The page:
How to find the right strategic web development partner to help grow your business
A major website project requires a lot of planning. You need to evaluate the tactics and resources needed to meet your launch date, but you also should be planning on how to select the right development partner to ensure that your initial investment in a site launch continues to pay dividends as your business evolves.
In my last post, I detailed key steps in building a strategic plan for your website investment and evaluating your internal team’s bandwidth in terms of staff hours and skill set. If you conclude that you do need some additional help, your next decision will be if you want to source the project as a one-off initiative or build a relationship with a web development partner.
Let’s look at the pros and cons of various sourcing models for your project, what you should look for in a strategic web development partner, and how this critical decision will ultimately impact the return on investment (ROI) for your investment in a new site.
The three basic staffing models
The first question you have to answer is how you want to add needed resources to complete the project.
New internal team members
Hiring new staff to tackle the project is always an option, but that requires long-term planning. After launch, the site will need to be maintained, which needs much less capacity than building the site. A new staff member will have less to do after beta and go-live. Remember, a full-time employee is not a variable resource, and flexibility is vital in sourcing the lifecycle of your website.
In general, adding a new development FTE to support only a website project is a bad idea. Hires need to be justified with time earmarked for other development or operational initiatives.
Vendors or contractors
Vendors and contractors offer the flexibility of variable sourcing. They provide the service, and then after launch, they scale down or move on.
But your site isn’t going anywhere. It’s an ongoing project that will last five or more years, with bursts of activity as you add new features and revenue channels. Without a web development partner, those new features are a potential resource drain as you search for new contractors and onboard them.
Strategic web development partner
A strategic partner is a third-party provider that anticipates potential issues and has a vested stake in the success of your business. Such a partner can be considered part of your team without being permanently employed by your company. With some limited ongoing engagement – think regular status meetings or managed hosting services – they can be treated as a variable cost with a well-defined ROI. And partnerships can offset other expenses, like the time and effort required to scope vendors to handle new projects.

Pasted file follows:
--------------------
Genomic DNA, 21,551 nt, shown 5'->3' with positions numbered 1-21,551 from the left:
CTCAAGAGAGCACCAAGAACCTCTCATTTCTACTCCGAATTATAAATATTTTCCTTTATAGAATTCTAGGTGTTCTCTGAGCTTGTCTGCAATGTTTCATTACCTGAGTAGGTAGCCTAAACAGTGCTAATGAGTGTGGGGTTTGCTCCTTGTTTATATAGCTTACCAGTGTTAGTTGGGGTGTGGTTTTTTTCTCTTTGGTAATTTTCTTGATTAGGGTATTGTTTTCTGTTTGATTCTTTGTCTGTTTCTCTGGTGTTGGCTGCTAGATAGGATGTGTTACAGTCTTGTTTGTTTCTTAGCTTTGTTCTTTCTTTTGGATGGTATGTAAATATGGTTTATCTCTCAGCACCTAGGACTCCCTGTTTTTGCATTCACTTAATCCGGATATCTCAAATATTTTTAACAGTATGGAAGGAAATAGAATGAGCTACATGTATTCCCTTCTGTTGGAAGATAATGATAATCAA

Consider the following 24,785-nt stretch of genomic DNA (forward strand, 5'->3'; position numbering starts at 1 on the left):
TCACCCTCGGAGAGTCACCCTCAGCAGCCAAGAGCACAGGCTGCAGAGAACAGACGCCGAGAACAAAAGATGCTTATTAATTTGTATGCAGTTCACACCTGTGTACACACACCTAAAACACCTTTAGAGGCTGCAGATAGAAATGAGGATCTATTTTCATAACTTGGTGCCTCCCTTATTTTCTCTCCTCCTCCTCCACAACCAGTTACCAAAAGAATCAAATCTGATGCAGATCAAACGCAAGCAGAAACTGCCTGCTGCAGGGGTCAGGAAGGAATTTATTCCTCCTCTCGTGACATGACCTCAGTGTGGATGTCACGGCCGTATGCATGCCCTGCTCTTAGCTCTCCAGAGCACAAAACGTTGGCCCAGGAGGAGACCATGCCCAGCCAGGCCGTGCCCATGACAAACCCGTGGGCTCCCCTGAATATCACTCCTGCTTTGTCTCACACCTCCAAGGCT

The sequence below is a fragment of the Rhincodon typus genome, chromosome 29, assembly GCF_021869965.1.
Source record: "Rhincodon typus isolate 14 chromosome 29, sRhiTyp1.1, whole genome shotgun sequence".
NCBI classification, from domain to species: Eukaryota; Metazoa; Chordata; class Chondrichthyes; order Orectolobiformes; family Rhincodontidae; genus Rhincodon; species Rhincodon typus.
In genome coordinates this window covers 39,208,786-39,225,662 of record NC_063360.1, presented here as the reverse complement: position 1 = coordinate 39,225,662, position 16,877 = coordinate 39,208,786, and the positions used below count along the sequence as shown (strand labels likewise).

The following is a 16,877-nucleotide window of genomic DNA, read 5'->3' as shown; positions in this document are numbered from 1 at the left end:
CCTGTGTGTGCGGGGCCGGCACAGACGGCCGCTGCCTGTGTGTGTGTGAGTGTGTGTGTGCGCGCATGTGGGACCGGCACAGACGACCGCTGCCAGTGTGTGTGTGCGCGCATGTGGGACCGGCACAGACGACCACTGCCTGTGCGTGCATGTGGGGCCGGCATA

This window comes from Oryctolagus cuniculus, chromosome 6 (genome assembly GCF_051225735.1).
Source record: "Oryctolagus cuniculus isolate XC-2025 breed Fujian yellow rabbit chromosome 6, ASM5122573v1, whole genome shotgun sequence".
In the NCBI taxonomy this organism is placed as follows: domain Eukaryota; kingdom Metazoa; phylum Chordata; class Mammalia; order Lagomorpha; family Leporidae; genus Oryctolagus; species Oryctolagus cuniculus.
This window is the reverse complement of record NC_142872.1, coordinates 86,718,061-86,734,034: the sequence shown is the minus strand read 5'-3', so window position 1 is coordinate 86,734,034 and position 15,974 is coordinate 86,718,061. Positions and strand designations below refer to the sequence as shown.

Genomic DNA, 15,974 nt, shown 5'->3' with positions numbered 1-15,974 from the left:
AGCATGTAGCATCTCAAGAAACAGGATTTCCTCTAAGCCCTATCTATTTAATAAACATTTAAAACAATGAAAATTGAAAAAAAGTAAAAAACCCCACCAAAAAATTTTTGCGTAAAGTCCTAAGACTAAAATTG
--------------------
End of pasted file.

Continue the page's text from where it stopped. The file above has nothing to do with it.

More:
What to look for in a strategic web development partner
If you decide to work with a strategic development partner – which we at Mugo Web think is the right call for most organizations – you need to find a partner that will truly become an extension of your team. That requires a good bit of homework about how the partner conducts their own business and how their culture matches how you operate daily.
Beyond evaluating their technical expertise to execute your project, you should look for the following attributes in a strategic web development partner.
A partner should work to understand your business
Ideally, your partner should have expertise in your business. Even given that, your team should not be the only ones asking questions during an interview with a potential partner. In addition to the immediate technical goals for the project, the potential partner should ask about how your site fits into your marketing and product development plans and your internal team’s current skills and bandwidth.
Just as important, a partner should understand the business drivers behind the project and how you expect the website or feature to impact your bottom line. This is often called “alignment,” and it’s the essential baseline that a true partner will rely on to add value.